Also according to Internet Archive their robots.txt has changed in the last months.
This was a version that was archived:
At a glance, they are whitelisting some bots, including Googlebot, but not including Bingbot, and disallowing the rest.
You are right about the content type however.
Usually these posts are accompanied by a declining traffic graph for Bing referrers. That would give us more proof and a timeframe to work with.
The post gives two options for their absence in Bing results: a fault at Microsoft or as a punishment. With their history I think a fault on their own part is a more likely option. I can't rule that out.
In 2008, kogan.com was a parked domain. It has nothing to do with the current owner(s).
I thought kogan.com was around in 2008 as the blog goes back to 2008.
The robots.txt is whitelisting bots with agents like "No" and "Due to a deficiency in Java it's not currently possible to set the User-agent." but then blocks all other known crawlers (like MSNbot and Yahoo Slurp).
I was not trying to be deceitful. IMO: Deceitful is a PR stunt arguing it is the fault or an evil plan of Microsoft, when you don't present anything to substantiate your claim, and it is a fact the webmaster is at fault in the vast majority of these cases.
As another commenter suggested, I would not put it past him that he blocked bing somehow just for a publicity stunt. The wikipedia article hasn't even caught up with last week's stunt (or there are just so many that it cannot list them all): http://www.gizmodo.com.au/2012/07/kogan-launches-campaign-to...
Seems to me that these guys are great marketers.
It's possible they did this and they were cunning enough to turn back the last-modified clock.
$ curl -I http://www.kogan.com/robots.txt
HTTP/1.1 200 OK
Date: Mon, 09 Jul 2012 18:48:34 GMT
Last-Modified: Fri, 04 May 2012 18:58:02 GMT
They don't say explicitly, let alone prove, that the result ever appeared on Bing, while "stopped" would imply that.
If the comments about the wrong robots.txt got it right, it is well possible that the website was never indexed by Bing, and they just noticed it (or decided to talk about it) now.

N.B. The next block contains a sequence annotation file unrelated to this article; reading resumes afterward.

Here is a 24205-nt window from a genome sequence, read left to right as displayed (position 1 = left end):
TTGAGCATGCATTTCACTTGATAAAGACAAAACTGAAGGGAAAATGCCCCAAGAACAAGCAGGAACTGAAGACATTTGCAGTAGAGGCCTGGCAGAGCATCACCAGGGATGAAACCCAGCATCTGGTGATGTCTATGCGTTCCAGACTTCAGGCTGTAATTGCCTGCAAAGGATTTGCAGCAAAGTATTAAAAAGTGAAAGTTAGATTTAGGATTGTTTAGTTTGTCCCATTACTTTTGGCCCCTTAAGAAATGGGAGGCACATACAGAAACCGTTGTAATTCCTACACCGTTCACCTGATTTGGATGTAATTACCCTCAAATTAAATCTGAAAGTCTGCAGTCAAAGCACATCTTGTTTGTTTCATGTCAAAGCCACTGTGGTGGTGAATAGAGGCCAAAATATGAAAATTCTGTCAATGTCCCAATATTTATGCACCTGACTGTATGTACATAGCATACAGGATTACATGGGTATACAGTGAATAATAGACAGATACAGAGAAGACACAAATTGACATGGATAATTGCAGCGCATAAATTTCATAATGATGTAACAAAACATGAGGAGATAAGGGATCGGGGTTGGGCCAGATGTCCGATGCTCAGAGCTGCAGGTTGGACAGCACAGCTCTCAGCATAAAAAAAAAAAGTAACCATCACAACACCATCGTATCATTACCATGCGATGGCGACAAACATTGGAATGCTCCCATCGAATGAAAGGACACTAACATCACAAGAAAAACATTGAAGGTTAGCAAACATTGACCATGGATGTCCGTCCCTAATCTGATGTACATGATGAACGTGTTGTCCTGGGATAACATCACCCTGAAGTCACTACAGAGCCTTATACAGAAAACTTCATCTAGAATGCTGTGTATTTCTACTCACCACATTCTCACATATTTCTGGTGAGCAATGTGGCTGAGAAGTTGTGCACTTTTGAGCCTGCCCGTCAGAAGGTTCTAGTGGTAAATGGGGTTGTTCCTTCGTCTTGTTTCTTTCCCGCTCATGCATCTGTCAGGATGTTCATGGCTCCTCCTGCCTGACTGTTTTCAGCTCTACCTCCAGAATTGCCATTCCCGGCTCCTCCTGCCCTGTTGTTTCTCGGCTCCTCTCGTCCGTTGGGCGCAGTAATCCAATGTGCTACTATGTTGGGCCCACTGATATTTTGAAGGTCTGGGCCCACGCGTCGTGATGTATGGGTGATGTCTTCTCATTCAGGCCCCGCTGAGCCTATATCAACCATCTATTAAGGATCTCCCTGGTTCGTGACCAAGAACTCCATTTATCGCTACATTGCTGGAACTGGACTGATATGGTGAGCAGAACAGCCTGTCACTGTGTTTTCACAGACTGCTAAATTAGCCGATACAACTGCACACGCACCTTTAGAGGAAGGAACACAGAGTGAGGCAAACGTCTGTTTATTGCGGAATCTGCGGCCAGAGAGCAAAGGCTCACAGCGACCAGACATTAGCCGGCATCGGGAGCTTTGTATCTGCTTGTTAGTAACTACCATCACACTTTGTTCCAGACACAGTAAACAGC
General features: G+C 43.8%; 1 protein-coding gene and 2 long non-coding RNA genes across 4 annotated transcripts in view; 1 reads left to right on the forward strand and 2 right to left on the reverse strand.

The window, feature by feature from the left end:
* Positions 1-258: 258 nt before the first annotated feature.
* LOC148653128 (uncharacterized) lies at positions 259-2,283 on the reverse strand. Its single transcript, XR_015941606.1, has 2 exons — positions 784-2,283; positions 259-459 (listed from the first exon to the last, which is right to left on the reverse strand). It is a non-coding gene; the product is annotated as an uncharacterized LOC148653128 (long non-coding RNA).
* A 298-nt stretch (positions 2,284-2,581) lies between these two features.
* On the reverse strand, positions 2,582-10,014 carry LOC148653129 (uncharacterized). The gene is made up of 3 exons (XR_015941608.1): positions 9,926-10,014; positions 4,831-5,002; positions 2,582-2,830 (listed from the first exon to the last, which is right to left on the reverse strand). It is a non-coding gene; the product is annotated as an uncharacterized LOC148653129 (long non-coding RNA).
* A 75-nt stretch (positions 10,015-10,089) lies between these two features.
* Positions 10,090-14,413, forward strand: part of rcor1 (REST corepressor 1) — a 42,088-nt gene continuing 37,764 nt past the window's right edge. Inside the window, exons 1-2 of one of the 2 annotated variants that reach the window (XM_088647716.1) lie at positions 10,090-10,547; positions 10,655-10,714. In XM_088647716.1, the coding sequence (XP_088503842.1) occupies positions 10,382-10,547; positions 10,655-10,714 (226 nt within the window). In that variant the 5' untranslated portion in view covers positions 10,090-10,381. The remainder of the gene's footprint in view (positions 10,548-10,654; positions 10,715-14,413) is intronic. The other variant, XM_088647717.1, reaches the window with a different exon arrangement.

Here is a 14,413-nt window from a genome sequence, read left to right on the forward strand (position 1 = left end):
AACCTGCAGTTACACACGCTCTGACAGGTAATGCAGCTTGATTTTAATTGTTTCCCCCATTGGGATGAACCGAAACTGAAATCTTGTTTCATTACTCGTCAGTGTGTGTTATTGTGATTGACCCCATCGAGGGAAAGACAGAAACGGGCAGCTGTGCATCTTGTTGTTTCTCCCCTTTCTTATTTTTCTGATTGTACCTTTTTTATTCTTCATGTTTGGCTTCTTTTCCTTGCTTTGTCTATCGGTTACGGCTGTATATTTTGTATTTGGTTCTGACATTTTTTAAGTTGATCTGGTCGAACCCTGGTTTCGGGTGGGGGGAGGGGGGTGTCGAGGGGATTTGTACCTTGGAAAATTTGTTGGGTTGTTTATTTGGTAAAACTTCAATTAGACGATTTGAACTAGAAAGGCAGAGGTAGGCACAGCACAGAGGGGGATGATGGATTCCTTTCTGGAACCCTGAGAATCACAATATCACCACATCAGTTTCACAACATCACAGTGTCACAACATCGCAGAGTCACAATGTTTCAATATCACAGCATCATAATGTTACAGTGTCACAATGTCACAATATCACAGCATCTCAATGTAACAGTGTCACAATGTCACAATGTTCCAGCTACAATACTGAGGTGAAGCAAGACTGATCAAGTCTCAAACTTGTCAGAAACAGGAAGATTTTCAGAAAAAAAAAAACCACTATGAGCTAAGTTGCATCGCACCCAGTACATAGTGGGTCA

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Also, I made myself sad when I typed "kogan.com" into the address bar to test DDG and was shocked when the actual web site came up. Didn't think that one through...
I have no idea what consequences this might have since I've never seen another site which does it. Some quick Googling turned up nothing.
Maybe Bing choked on the wrong content type and decided to blackball their entire domain in order to avoid indexing the unindexable?
EDIT: It was the kogan.co.uk and not kogan.com since my country/region = UK
I've seen a few threads on HN where someone claims that Google has removed them from the search results (often after a Google update) and it turns out that the site had a weird set of errors. (mix ups about http and https, and about including or not the www.)
This may throw the search engines away, because you're "de-SEOing" your content
Given that Kogan.com advocates upgrading and all the linking to their website which occurred recently, perhaps it seems possible that a Microsoft algorithm designed to avoid similar SEO manipulation was triggered.
In other words, the way in which the Kogan.com story unfolded was sufficiently similar to the PR move by Google, that it triggered a Microsoft safeguard.
Maybe so, but the splash says "Use a better browser" and lists Chrome, Firefox, Safari, and Opera. It would be ridiculous for Microsoft to remove the page from their search results because of this, but at just a glance, and maybe to the untrained user, it could look like the are waging war on IE as a whole, and not just trying to get users to "simply upgrade their browsers."
But I think MS's algorithm would have de-ranked the site because any IR algorithm considers the content of the page too - if the web page served to IE users is about redirecting to browser download pages, their crawler (which may identify itself as IE) might not consider it to be the best result about 'Kogan'.
They probably shot themselves.
Kogan.com is completely gone from their resultset.
In short, there's no legal precedence for filing damages if you're dropped by a search engine. It would be hard to imagine what, if anything, Kogan would argue successfully.
I'm all for using any browser that you'd want, but why go through elaborate lengths to put Microsoft down? Especially on a version of IE that's 3 iterations in the past.
I understand that IE7 may not be as great as the other browsers. I'm fine with being annoyed by that. But what about the other versions of IE? Why isn't there a link for IE9 or IE10?